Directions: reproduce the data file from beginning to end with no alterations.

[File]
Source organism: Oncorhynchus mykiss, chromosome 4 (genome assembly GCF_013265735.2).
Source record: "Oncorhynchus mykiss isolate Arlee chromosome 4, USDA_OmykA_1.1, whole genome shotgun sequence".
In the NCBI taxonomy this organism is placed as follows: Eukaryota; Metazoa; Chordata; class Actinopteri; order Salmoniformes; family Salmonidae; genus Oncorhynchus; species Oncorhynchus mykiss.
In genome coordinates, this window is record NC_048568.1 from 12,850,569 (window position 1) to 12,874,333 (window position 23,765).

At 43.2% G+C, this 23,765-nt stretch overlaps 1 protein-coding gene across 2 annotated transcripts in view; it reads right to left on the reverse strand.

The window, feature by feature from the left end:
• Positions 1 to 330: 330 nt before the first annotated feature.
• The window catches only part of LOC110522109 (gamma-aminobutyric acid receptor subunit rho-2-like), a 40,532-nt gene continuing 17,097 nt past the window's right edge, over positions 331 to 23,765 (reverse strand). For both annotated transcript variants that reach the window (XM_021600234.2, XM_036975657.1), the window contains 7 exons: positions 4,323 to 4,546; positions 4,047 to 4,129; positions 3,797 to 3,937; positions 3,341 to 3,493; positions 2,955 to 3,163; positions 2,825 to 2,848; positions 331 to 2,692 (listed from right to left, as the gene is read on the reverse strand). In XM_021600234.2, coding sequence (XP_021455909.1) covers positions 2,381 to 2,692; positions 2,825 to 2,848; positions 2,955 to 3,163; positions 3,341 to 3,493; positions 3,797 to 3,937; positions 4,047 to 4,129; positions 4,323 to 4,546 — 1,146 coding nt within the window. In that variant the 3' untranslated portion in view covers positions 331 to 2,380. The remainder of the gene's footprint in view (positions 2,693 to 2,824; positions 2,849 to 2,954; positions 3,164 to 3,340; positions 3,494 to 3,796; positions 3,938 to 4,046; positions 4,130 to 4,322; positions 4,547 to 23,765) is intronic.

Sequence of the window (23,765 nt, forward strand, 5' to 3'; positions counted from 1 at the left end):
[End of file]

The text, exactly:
Source organism: Oncorhynchus mykiss, chromosome 4 (genome assembly GCF_013265735.2).
Source record: "Oncorhynchus mykiss isolate Arlee chromosome 4, USDA_OmykA_1.1, whole genome shotgun sequence".
In the NCBI taxonomy this organism is placed as follows: Eukaryota; Metazoa; Chordata; class Actinopteri; order Salmoniformes; family Salmonidae; genus Oncorhynchus; species Oncorhynchus mykiss.
In genome coordinates, this window is record NC_048568.1 from 12,850,569 (window position 1) to 12,874,333 (window position 23,765).

At 43.2% G+C, this 23,765-nt stretch overlaps 1 protein-coding gene across 2 annotated transcripts in view; it reads right to left on the reverse strand.

The window, feature by feature from the left end:
• Positions 1 to 330: 330 nt before the first annotated feature.
• The window catches only part of LOC110522109 (gamma-aminobutyric acid receptor subunit rho-2-like), a 40,532-nt gene continuing 17,097 nt past the window's right edge, over positions 331 to 23,765 (reverse strand). For both annotated transcript variants that reach the window (XM_021600234.2, XM_036975657.1), the window contains 7 exons: positions 4,323 to 4,546; positions 4,047 to 4,129; positions 3,797 to 3,937; positions 3,341 to 3,493; positions 2,955 to 3,163; positions 2,825 to 2,848; positions 331 to 2,692 (listed from right to left, as the gene is read on the reverse strand). In XM_021600234.2, coding sequence (XP_021455909.1) covers positions 2,381 to 2,692; positions 2,825 to 2,848; positions 2,955 to 3,163; positions 3,341 to 3,493; positions 3,797 to 3,937; positions 4,047 to 4,129; positions 4,323 to 4,546 — 1,146 coding nt within the window. In that variant the 3' untranslated portion in view covers positions 331 to 2,380. The remainder of the gene's footprint in view (positions 2,693 to 2,824; positions 2,849 to 2,954; positions 3,164 to 3,340; positions 3,494 to 3,796; positions 3,938 to 4,046; positions 4,130 to 4,322; positions 4,547 to 23,765) is intronic.

Sequence of the window (23,765 nt, forward strand, 5' to 3'; positions counted from 1 at the left end):